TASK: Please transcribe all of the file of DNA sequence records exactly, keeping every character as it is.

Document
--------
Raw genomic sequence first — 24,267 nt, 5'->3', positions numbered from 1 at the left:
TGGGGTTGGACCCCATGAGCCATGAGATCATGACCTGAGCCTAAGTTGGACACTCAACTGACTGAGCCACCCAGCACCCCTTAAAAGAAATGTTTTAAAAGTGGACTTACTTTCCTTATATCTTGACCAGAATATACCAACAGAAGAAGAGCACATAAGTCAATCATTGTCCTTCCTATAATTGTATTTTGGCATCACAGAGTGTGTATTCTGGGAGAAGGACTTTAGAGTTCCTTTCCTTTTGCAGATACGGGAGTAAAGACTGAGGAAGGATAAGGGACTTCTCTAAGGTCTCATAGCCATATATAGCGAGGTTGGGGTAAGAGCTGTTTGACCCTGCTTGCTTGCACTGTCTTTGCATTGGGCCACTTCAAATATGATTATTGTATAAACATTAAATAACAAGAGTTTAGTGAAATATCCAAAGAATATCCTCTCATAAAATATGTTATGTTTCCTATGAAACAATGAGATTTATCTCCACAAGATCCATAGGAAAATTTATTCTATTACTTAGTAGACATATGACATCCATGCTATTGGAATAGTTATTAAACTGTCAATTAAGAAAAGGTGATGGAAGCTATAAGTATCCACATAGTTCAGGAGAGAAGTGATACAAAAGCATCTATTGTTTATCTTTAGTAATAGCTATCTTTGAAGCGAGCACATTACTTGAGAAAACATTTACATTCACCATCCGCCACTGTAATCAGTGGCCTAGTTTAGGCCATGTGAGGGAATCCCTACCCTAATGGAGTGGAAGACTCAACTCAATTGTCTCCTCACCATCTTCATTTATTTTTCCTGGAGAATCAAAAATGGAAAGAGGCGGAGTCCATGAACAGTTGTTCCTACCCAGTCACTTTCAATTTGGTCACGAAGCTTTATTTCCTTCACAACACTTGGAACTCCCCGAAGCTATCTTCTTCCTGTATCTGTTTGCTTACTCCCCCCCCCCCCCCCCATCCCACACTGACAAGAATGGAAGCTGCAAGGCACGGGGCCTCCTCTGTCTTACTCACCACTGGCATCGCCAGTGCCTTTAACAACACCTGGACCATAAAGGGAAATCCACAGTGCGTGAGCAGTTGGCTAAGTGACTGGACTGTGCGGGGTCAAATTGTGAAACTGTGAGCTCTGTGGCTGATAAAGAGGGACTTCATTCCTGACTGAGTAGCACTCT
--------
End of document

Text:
Raw genomic sequence first — 24,267 nt, 5'->3', positions numbered from 1 at the left:
TGGGGTTGGACCCCATGAGCCATGAGATCATGACCTGAGCCTAAGTTGGACACTCAACTGACTGAGCCACCCAGCACCCCTTAAAAGAAATGTTTTAAAAGTGGACTTACTTTCCTTATATCTTGACCAGAATATACCAACAGAAGAAGAGCACATAAGTCAATCATTGTCCTTCCTATAATTGTATTTTGGCATCACAGAGTGTGTATTCTGGGAGAAGGACTTTAGAGTTCCTTTCCTTTTGCAGATACGGGAGTAAAGACTGAGGAAGGATAAGGGACTTCTCTAAGGTCTCATAGCCATATATAGCGAGGTTGGGGTAAGAGCTGTTTGACCCTGCTTGCTTGCACTGTCTTTGCATTGGGCCACTTCAAATATGATTATTGTATAAACATTAAATAACAAGAGTTTAGTGAAATATCCAAAGAATATCCTCTCATAAAATATGTTATGTTTCCTATGAAACAATGAGATTTATCTCCACAAGATCCATAGGAAAATTTATTCTATTACTTAGTAGACATATGACATCCATGCTATTGGAATAGTTATTAAACTGTCAATTAAGAAAAGGTGATGGAAGCTATAAGTATCCACATAGTTCAGGAGAGAAGTGATACAAAAGCATCTATTGTTTATCTTTAGTAATAGCTATCTTTGAAGCGAGCACATTACTTGAGAAAACATTTACATTCACCATCCGCCACTGTAATCAGTGGCCTAGTTTAGGCCATGTGAGGGAATCCCTACCCTAATGGAGTGGAAGACTCAACTCAATTGTCTCCTCACCATCTTCATTTATTTTTCCTGGAGAATCAAAAATGGAAAGAGGCGGAGTCCATGAACAGTTGTTCCTACCCAGTCACTTTCAATTTGGTCACGAAGCTTTATTTCCTTCACAACACTTGGAACTCCCCGAAGCTATCTTCTTCCTGTATCTGTTTGCTTACTCCCCCCCCCCCCCCCCATCCCACACTGACAAGAATGGAAGCTGCAAGGCACGGGGCCTCCTCTGTCTTACTCACCACTGGCATCGCCAGTGCCTTTAACAACACCTGGACCATAAAGGGAAATCCACAGTGCGTGAGCAGTTGGCTAAGTGACTGGACTGTGCGGGGTCAAATTGTGAAACTGTGAGCTCTGTGGCTGATAAAGAGGGACTTCATTCCTGACTGAGTAGCACTCT